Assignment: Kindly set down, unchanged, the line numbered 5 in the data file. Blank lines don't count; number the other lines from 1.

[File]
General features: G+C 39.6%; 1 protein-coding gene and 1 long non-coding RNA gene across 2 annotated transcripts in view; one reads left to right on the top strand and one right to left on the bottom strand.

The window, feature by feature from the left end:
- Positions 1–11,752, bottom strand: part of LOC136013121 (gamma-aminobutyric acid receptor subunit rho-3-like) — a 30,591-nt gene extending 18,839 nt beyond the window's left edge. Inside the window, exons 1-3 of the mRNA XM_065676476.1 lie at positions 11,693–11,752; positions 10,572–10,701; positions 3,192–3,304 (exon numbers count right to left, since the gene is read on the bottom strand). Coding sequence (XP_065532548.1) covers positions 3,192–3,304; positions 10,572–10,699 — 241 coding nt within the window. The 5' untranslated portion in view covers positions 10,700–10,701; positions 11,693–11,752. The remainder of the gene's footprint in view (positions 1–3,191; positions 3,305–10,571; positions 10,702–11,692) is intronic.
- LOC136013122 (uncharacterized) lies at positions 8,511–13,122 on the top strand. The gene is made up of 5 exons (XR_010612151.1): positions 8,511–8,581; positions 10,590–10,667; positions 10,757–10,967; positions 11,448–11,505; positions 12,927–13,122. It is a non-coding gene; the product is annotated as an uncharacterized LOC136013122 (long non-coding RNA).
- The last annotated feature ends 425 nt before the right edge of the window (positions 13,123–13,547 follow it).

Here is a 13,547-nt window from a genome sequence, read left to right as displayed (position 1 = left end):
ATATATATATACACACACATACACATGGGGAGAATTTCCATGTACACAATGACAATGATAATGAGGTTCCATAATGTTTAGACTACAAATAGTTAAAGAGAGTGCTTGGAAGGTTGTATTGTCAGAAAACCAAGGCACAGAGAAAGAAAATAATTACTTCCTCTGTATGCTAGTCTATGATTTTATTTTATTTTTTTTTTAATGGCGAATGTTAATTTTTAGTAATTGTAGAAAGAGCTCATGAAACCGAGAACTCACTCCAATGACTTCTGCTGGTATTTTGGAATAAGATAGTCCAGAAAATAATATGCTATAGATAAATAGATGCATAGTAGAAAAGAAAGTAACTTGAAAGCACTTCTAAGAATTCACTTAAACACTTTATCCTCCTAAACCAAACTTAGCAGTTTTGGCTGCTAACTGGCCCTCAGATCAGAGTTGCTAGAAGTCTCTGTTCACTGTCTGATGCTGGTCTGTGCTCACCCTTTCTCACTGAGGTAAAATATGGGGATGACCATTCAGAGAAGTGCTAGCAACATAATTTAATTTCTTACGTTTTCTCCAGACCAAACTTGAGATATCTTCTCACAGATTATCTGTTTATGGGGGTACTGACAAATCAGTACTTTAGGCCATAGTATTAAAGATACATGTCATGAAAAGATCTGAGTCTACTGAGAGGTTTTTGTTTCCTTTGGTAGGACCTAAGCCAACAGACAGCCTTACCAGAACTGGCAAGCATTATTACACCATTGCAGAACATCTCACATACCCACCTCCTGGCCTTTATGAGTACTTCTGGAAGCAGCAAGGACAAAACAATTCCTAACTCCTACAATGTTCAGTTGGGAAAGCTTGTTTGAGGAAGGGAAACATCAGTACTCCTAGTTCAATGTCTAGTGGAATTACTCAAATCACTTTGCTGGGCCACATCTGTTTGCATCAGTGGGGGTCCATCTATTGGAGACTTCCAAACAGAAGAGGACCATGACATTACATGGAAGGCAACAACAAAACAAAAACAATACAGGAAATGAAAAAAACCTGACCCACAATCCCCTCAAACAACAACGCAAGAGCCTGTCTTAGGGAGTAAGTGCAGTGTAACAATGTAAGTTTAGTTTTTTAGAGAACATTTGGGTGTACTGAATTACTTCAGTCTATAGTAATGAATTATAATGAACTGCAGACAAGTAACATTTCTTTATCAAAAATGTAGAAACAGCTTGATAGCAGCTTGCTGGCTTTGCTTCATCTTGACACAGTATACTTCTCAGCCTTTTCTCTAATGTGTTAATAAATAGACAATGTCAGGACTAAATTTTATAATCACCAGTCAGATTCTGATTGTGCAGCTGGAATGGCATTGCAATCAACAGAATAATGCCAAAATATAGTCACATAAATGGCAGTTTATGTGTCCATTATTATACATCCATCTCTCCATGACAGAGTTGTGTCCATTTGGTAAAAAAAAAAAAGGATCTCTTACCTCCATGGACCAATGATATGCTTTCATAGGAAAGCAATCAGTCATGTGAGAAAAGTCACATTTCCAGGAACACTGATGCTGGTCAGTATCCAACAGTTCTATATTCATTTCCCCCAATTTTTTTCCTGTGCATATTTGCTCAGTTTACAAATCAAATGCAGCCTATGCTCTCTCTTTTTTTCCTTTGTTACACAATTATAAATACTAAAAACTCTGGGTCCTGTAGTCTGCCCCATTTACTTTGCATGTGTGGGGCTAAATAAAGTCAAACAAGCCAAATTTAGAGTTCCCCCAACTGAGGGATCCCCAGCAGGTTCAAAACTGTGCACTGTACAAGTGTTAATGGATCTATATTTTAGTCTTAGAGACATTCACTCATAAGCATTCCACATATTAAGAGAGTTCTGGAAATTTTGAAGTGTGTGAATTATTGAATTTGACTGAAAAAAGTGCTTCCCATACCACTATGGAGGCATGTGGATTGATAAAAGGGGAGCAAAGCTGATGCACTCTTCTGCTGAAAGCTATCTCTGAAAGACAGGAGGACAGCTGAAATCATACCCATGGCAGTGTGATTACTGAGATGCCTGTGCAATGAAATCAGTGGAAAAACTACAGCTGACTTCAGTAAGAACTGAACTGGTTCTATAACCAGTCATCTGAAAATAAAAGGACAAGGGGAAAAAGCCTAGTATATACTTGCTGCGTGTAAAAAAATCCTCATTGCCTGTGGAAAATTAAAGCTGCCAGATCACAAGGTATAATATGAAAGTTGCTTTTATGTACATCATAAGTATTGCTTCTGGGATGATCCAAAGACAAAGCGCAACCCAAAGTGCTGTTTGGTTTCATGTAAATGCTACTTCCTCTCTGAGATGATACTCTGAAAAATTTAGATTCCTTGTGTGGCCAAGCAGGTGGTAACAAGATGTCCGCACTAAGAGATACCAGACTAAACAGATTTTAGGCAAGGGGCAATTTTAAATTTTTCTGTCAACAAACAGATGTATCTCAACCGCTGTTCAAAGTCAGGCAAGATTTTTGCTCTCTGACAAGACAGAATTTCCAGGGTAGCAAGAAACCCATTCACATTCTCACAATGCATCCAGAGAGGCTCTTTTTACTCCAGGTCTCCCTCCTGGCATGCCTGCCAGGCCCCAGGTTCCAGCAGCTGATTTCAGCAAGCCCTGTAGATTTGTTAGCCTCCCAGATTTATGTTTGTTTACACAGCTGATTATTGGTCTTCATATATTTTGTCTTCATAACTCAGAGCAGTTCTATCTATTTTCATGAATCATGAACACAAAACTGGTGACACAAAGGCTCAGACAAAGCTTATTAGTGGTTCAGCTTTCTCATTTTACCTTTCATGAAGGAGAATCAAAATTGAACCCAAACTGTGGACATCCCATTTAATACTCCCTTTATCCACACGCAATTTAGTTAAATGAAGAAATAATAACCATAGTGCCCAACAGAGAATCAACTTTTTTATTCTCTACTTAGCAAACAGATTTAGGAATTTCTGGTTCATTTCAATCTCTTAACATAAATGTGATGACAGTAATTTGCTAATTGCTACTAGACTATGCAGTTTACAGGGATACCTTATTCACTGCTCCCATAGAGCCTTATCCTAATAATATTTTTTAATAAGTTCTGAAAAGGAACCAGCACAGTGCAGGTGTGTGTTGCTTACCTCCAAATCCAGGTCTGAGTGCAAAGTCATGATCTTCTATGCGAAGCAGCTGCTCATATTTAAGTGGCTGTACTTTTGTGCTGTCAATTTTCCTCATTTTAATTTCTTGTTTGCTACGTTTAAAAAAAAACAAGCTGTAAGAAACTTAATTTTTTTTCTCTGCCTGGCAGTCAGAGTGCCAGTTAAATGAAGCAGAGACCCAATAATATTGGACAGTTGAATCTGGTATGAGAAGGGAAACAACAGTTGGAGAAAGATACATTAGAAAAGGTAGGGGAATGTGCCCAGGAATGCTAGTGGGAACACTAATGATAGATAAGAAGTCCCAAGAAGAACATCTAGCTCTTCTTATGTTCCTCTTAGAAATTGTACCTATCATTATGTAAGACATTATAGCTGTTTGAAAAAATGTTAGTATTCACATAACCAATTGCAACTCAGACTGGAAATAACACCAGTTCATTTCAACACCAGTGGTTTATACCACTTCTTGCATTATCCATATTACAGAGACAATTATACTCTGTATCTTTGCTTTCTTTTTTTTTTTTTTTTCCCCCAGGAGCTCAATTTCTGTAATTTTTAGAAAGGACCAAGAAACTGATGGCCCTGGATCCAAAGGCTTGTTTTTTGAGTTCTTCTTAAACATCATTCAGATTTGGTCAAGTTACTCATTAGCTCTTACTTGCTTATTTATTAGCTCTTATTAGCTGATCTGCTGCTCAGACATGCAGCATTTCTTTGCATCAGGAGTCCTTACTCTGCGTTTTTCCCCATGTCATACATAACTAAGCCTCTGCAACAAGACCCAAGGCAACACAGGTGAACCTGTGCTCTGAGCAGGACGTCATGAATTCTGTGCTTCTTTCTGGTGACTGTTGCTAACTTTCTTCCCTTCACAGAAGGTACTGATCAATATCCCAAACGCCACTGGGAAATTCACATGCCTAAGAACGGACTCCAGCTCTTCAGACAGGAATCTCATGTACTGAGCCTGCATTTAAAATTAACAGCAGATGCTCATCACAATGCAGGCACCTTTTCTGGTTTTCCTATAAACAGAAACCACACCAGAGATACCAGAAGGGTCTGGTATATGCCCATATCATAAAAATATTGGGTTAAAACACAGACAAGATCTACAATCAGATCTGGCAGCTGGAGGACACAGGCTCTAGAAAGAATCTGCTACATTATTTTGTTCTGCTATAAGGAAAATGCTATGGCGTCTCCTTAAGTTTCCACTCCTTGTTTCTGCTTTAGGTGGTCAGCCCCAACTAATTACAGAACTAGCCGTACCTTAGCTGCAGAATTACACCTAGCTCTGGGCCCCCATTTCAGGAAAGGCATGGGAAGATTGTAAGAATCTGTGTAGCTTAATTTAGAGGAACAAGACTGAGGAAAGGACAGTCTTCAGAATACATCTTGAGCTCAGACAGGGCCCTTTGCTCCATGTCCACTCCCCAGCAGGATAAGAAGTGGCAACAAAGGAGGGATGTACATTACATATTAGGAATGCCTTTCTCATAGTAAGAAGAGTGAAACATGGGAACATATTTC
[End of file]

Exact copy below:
- The last annotated feature ends 425 nt before the right edge of the window (positions 13,123–13,547 follow it).